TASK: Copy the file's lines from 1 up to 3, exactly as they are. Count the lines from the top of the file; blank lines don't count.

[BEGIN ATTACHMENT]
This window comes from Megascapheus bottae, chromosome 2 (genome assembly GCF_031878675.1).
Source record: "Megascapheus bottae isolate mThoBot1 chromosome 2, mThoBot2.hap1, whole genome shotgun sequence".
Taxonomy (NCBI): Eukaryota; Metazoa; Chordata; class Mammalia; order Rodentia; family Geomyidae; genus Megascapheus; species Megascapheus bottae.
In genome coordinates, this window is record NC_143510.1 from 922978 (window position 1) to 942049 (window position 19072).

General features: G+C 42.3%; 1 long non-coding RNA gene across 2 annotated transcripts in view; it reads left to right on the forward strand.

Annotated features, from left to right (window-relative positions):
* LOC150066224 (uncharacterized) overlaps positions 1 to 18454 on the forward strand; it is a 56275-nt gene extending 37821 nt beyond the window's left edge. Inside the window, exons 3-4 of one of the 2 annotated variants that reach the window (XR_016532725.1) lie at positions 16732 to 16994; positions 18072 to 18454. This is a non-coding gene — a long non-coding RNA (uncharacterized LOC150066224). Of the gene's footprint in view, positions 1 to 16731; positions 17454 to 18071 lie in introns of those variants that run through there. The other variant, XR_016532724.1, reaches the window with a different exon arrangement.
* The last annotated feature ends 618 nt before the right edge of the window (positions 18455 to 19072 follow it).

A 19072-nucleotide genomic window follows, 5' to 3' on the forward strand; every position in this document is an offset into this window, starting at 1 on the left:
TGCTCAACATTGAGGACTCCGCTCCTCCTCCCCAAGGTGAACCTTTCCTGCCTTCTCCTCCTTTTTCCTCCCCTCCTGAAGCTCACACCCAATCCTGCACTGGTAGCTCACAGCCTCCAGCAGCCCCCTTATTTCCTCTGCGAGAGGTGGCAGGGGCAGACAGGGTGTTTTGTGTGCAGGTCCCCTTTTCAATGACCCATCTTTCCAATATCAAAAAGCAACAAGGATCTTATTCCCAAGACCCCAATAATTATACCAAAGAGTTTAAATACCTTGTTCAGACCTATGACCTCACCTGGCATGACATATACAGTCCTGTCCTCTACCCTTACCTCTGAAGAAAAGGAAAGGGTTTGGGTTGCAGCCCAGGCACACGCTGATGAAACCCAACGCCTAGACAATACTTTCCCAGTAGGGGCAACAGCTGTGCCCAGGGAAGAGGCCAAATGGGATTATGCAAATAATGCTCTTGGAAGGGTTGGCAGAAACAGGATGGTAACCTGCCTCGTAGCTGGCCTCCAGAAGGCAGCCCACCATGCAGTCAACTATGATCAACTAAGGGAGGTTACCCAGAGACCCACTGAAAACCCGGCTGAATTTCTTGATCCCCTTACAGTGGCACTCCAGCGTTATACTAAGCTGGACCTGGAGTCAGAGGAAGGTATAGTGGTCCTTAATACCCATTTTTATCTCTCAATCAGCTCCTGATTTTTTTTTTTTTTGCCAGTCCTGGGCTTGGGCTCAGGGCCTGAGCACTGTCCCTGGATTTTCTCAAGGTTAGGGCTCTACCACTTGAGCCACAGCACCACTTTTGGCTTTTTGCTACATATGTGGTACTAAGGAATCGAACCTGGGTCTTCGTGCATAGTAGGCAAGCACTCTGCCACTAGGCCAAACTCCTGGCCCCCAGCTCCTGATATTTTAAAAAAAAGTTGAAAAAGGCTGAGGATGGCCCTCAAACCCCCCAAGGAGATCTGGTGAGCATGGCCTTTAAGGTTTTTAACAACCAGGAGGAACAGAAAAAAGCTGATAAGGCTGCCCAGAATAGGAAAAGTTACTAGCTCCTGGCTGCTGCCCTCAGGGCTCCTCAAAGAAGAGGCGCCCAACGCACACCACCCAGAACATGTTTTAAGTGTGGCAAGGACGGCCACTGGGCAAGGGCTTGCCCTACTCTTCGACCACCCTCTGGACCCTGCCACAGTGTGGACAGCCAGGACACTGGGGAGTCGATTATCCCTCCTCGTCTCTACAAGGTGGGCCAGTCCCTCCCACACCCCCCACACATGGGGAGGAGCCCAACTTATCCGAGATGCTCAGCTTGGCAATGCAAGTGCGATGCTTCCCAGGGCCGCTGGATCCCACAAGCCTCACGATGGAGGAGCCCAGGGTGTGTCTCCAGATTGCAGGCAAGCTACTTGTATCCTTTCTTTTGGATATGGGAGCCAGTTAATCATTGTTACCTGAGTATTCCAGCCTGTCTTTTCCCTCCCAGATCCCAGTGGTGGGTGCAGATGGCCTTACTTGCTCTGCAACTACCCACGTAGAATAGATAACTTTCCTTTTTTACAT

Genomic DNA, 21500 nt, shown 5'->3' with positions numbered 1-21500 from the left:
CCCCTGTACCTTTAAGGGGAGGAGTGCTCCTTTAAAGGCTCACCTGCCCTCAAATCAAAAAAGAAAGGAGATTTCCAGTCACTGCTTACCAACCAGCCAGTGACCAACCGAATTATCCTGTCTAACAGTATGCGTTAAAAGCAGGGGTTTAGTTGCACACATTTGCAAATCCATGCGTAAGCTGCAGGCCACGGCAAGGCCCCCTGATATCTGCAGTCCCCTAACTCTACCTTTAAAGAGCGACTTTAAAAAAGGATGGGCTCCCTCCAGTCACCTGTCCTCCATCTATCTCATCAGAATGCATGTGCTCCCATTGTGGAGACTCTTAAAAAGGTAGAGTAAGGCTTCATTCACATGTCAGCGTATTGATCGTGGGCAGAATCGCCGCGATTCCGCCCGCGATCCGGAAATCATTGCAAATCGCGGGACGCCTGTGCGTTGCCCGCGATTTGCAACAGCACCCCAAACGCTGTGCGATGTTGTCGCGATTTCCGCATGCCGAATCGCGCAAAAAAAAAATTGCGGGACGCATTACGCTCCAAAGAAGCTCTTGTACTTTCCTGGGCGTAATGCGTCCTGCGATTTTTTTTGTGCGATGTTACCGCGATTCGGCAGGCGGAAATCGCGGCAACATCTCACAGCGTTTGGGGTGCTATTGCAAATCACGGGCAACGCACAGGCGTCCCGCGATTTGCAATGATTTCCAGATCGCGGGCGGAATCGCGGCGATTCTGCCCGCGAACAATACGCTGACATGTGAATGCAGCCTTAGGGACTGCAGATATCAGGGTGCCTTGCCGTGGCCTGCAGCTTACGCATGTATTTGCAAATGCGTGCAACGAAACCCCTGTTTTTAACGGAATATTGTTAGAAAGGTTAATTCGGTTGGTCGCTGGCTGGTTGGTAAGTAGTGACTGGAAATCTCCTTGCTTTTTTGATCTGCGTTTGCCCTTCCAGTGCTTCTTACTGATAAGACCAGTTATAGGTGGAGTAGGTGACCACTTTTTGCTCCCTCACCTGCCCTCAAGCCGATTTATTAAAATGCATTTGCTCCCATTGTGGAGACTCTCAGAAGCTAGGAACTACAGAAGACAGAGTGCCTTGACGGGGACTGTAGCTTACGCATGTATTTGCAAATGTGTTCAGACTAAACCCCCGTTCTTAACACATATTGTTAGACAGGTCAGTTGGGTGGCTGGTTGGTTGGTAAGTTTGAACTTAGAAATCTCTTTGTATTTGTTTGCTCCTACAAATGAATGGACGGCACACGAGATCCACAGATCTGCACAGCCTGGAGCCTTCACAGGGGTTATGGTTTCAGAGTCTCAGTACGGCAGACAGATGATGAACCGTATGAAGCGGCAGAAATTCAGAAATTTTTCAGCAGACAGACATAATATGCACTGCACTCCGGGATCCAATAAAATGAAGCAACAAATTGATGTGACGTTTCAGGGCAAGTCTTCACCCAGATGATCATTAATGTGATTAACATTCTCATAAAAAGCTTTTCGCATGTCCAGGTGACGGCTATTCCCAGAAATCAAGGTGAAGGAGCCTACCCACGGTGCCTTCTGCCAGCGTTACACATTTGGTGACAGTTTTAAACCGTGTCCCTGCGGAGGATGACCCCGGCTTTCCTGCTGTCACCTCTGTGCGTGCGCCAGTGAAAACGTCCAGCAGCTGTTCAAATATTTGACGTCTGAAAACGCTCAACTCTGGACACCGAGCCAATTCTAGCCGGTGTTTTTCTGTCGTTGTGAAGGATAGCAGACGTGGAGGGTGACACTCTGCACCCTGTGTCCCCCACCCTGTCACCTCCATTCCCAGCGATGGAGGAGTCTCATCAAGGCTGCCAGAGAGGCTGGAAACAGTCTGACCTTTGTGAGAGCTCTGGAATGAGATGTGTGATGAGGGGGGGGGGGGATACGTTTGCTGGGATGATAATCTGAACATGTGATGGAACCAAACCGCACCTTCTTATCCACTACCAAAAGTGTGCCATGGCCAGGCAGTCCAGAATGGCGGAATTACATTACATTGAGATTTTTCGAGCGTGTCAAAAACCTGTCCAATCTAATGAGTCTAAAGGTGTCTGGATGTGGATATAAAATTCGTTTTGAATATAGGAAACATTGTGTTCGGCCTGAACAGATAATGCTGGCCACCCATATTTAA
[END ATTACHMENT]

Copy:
This window comes from Megascapheus bottae, chromosome 2 (genome assembly GCF_031878675.1).
Source record: "Megascapheus bottae isolate mThoBot1 chromosome 2, mThoBot2.hap1, whole genome shotgun sequence".
Taxonomy (NCBI): Eukaryota; Metazoa; Chordata; class Mammalia; order Rodentia; family Geomyidae; genus Megascapheus; species Megascapheus bottae.